FIGURE 19. JOLTS JOB OPENINGS AND NON-FARM PAYROLLS
5.0 4.5 4.0 139 137 135

mn

3.5 3.0 2.5 2.0
Job openings (6 month fwd)

mn

133 131 129 02 03 04 05 06 07 08 09 10 11 12 13

Non-farm employment, rhs

Sources: Bloomberg, ANZ

• The breakdown between hirings and layoffs indicates the sustainability of recent employment gains. Throughout 2012 employment gains occurred predominantly due to a reduction in layoffs rather than an increase in hiring. Given the now low level of layoffs, a lift in hiring will be required for future sustainable employment gains. Like job openings, hires in February picked up strongly.

ANZ Macro Strategy / 1 May 2013 / 11 of 14

WEEKLY ANALYTICS

1. MARKET POSITIONING
FIGURE 20. UST 10-YEAR NON-COMMERCIAL POSITIONS
300 200 Net Long 4

Uncertainties around the US economic growth outlook and impact of the fiscal drag have supported sentiment towards US Treasuries.

'000 contracts

Sentiment towards UST has improved in recent weeks.

100 0 -100 -200 -300 Jan 10 Net Short Jul 10 Jan 11 Jul 11 Jan 12 Jul 12 Jan 13 Net speculative positions 10-year-yield, rhs

3

FIGURE 21. US MUTUAL FUND FLOWS

Net flows into US bonds and equities have remained solid since early January. As sentiment towards both asset groups has remained solid, this reflects a switch from other geographies or cash rather than a rotation from bonds to equities.
US$bn

40 35 30 25 20 15 10 5 0 -5 -10 -15 -20 -25 -30 Nov 11

Feb 12

May 12
Equity

Aug 12
Bonds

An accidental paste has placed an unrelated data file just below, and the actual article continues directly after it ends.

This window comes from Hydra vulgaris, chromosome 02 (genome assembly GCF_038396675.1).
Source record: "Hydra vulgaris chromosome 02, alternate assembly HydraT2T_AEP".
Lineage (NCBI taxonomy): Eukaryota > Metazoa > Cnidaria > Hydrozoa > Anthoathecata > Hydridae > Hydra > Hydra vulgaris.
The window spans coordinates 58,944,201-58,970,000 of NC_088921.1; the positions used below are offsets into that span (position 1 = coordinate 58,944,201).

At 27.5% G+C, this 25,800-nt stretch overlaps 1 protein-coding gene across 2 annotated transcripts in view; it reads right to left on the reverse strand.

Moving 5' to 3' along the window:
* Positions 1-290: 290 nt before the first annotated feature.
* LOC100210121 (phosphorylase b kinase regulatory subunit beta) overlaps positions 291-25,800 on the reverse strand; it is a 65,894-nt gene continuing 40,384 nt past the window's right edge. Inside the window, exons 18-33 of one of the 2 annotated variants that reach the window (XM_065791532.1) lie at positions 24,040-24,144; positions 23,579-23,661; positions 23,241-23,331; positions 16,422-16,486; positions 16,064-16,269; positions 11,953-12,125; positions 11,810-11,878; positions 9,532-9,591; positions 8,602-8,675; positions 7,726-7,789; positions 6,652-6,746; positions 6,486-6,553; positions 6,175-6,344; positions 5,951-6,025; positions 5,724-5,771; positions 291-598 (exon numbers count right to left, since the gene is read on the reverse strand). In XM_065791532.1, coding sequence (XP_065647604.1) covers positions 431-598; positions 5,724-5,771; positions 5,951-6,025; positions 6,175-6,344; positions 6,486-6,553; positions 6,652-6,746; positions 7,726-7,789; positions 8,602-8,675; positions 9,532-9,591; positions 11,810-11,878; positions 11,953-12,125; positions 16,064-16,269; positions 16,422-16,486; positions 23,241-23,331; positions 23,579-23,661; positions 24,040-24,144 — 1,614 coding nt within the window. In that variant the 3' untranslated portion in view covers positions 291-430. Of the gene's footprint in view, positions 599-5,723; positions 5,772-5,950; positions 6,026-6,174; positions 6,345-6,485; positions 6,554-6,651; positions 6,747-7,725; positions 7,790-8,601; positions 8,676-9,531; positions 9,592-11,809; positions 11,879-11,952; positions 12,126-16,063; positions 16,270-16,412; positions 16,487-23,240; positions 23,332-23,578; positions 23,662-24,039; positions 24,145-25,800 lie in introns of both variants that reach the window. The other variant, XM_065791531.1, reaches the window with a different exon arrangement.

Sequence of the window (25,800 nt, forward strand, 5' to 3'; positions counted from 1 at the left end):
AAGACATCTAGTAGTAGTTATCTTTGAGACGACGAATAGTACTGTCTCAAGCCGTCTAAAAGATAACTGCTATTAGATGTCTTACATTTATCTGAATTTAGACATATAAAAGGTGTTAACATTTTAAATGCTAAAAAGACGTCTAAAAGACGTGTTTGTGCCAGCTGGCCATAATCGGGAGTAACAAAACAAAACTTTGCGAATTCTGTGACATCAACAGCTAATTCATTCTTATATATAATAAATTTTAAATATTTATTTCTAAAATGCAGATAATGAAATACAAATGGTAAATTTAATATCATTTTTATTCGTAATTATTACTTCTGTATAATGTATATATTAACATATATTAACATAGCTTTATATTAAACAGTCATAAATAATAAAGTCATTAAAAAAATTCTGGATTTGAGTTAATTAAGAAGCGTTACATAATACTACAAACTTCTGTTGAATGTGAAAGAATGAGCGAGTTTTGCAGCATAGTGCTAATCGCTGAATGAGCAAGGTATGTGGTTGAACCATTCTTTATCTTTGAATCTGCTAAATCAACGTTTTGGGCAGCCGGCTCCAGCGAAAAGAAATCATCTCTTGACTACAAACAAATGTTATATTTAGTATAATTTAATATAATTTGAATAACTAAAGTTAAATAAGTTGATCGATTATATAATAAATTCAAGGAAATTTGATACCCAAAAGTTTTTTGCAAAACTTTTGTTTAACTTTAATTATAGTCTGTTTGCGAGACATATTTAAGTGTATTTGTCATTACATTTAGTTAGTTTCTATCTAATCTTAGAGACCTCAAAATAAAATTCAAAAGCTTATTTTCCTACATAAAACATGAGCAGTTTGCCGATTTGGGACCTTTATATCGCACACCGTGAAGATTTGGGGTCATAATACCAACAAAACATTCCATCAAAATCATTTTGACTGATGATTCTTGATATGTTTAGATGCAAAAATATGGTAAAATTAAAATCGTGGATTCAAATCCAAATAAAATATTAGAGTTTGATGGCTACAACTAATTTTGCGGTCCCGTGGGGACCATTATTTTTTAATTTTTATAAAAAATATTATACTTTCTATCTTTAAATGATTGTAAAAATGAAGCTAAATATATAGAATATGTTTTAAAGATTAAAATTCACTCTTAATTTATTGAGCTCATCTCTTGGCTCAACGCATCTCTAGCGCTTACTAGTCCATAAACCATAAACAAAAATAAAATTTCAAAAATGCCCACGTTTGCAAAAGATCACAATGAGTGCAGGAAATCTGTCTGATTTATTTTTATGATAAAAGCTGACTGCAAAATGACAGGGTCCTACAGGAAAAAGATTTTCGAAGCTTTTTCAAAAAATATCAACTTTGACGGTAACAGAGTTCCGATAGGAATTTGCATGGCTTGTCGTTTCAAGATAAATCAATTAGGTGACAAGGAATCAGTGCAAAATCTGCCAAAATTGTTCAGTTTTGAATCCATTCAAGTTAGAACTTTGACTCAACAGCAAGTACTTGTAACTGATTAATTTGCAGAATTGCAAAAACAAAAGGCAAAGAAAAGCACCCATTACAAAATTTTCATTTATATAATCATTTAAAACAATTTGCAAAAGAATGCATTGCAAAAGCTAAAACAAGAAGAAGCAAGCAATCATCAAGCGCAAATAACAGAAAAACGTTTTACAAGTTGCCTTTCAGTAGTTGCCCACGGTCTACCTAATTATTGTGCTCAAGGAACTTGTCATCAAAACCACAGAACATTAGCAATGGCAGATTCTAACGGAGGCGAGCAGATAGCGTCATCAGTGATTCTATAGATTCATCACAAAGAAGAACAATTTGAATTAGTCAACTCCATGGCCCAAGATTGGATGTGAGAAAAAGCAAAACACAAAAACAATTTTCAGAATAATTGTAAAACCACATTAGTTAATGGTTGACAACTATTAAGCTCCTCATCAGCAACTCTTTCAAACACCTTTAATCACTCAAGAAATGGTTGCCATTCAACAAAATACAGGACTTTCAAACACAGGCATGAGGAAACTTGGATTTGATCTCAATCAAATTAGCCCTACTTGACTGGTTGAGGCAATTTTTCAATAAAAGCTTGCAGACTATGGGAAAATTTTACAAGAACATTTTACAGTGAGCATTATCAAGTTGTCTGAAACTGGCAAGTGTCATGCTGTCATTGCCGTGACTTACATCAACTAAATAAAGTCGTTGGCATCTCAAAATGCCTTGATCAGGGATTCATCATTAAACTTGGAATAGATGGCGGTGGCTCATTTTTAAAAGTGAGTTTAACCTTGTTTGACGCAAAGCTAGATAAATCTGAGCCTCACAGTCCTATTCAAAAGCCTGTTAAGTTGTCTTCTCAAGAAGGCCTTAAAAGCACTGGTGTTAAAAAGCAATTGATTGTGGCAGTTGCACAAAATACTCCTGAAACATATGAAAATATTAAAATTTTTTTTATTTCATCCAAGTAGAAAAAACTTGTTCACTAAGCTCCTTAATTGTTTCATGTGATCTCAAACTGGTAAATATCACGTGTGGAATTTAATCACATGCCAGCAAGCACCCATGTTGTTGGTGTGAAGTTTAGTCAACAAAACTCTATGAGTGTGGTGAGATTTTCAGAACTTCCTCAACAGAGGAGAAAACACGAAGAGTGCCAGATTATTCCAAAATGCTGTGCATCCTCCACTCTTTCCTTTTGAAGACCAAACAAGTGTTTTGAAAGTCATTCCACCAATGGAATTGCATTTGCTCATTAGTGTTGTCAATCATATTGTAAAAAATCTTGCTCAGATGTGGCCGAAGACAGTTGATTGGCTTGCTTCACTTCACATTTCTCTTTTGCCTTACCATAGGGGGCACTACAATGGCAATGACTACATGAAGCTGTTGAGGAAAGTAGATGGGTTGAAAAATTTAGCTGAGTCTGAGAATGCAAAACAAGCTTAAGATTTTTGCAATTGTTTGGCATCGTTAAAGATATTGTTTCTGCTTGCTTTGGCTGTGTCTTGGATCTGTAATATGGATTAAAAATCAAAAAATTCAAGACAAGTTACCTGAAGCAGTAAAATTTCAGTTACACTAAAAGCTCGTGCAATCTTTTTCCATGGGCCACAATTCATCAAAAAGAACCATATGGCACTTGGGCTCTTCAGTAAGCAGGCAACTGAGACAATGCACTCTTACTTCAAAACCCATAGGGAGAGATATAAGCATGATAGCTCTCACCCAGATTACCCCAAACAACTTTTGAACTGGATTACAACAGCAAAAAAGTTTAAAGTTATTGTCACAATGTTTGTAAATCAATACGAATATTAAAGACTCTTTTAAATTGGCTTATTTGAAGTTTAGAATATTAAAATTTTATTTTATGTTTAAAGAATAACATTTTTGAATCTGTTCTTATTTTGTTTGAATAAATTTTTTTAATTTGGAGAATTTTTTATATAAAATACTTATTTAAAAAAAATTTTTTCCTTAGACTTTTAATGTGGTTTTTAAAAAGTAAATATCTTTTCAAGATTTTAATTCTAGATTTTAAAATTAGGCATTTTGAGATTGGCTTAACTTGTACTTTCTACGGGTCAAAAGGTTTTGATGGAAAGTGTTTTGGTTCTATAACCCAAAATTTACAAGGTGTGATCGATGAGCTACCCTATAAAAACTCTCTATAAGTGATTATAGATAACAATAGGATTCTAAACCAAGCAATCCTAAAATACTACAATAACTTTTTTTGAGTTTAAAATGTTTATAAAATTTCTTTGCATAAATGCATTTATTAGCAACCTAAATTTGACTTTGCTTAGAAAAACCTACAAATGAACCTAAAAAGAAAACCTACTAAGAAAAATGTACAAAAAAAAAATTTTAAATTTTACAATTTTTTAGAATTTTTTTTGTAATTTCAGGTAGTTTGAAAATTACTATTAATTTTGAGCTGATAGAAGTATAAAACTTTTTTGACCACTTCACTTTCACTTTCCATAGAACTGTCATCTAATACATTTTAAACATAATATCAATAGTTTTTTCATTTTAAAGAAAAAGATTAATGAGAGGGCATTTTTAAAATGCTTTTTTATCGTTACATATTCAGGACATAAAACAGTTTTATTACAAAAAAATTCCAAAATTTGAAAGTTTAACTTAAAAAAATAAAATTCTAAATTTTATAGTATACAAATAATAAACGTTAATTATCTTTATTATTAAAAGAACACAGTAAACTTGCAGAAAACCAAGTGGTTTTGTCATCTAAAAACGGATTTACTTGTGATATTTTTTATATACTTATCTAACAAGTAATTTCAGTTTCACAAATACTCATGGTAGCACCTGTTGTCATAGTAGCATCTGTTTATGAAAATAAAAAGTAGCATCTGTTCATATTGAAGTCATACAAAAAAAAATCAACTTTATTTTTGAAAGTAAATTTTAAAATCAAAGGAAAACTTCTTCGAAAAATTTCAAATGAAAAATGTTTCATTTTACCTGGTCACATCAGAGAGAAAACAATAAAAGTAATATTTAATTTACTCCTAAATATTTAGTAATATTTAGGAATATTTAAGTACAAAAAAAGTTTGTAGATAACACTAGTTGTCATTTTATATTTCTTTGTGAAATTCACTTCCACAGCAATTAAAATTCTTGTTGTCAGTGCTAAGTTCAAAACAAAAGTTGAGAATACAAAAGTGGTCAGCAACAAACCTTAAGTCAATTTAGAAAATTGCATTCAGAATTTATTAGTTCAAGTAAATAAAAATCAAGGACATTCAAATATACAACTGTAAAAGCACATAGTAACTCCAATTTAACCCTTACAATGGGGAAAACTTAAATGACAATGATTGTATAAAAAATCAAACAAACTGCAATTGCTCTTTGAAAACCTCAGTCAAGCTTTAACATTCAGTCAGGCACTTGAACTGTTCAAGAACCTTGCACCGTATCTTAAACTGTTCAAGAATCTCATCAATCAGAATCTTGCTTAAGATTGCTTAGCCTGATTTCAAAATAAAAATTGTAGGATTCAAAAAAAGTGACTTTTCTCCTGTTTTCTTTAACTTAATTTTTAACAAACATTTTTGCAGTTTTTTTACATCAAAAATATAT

Nov 12

Feb 13

May 13

Money Market

FIGURE 22. NON-COMMERCIAL COPPER POSITIONS

40 30 20

Net Long

11000 10000 9000

'000 contracts

Sentiment toward copper has waned in recent weeks. This likely reflects 2 factors: a stronger USD; and, a consolidation in momentum of global lead indicators.

10 0

8000 7000 6000 5000 Jul 10 Jan 11 Jul 11 Jan 12 Jul 12 Jan 13
Net speculative positions Copper price, rhs

-10 -20 -30
Net Short

-40 Jan 10

FIGURE 23. NON-COMMERCIAL GOLD POSITIONS

350 300 250

Net Long

2000 1900 1800 1700 1600

Sentiment toward gold has continued to wane in recent weeks.
'000 contracts

200 150 100 50 0 Jan 10

1500 1400 1300 1200 1100 1000 Jul 10 Jan 11 Jul 11 Jan 12 Jul 12 Jan 13

Net speculative positions

Gold price, rhs

Sources: Bloomberg, Thomson Reuters Datastream, ICI, ANZ

%
2 1
USD
USD

ANZ Macro Strategy / 1 May 2013 / 12 of 14

WEEKLY ANALYTICS
2. RISK SENTIMENT
FIGURE 24. US RELATIVE PERFORMANCE OF HIGH YIELD CORPORATE CREDIT
0.92 0.87 0.82 0.77 0.72 0.67 0.62 Jan 10

US credit spreads remain near post crisis lows. In particular, high yield credit has strongly outperformed since late 2011.In recent weeks high yield credit has continued to outperform despite the rally in US Treasuries.

Jul 10

Jan 11

Jul 11

Jan 12

Jul 12

Jan 13

Relative performance US MLBOA Corp HY to Corp AA 3-5 years

FIGURE 25. HIGH YIELD FLOWS & YIELDS

33 32 31 30

5.0 5.5 6.0 6.5

Sentiment towards high yield credit has remained positive despite the consolidation in other risk assets such as commodities in recent weeks.
USDbn

29 28 27 26 25 Mar 12 Jun 12 Sep 12 Dec 12 Mar 13 7.0 7.5 8.0 8.5
Junk bond ETF flows ML junk bond yield, rhs

%

FIGURE 26. US CORPORATE BOND ISSUANCE

180 150 120

60 50 40

US corporate bond issuance remained relatively strong through Q1, particularly high yield issuance.

USDbn

60 30 0 Jan 10

20 10 0 Jul 10 Jan 11 Jul 11 Jan 12 Jul 12 Jan 13 % high yield High yield, lhs

Investment grade, lhs

FIGURE 27. ANZ RISK APPETITE AND LEAD INDEX
Deviation from 12 month trend

2 1 0 -1 -2 -3 04 05 06 07 08 09 ANZ inventory pulse 10 11 12 ANZ Risk appetite 13

The divergence between our lead indicator and risk appetite measure has closed in recent months. Given the retracement in our lead indicators for March and April, we would expect some consolidation in sentiment near-term. However, over the medium-term sentiment is expected to remain supported by G3 central banks.

Sources: Bloomberg, Thomson Reuters Datastream, ANZ

%

90

30

ANZ Macro Strategy / 1 May 2013 / 13 of 14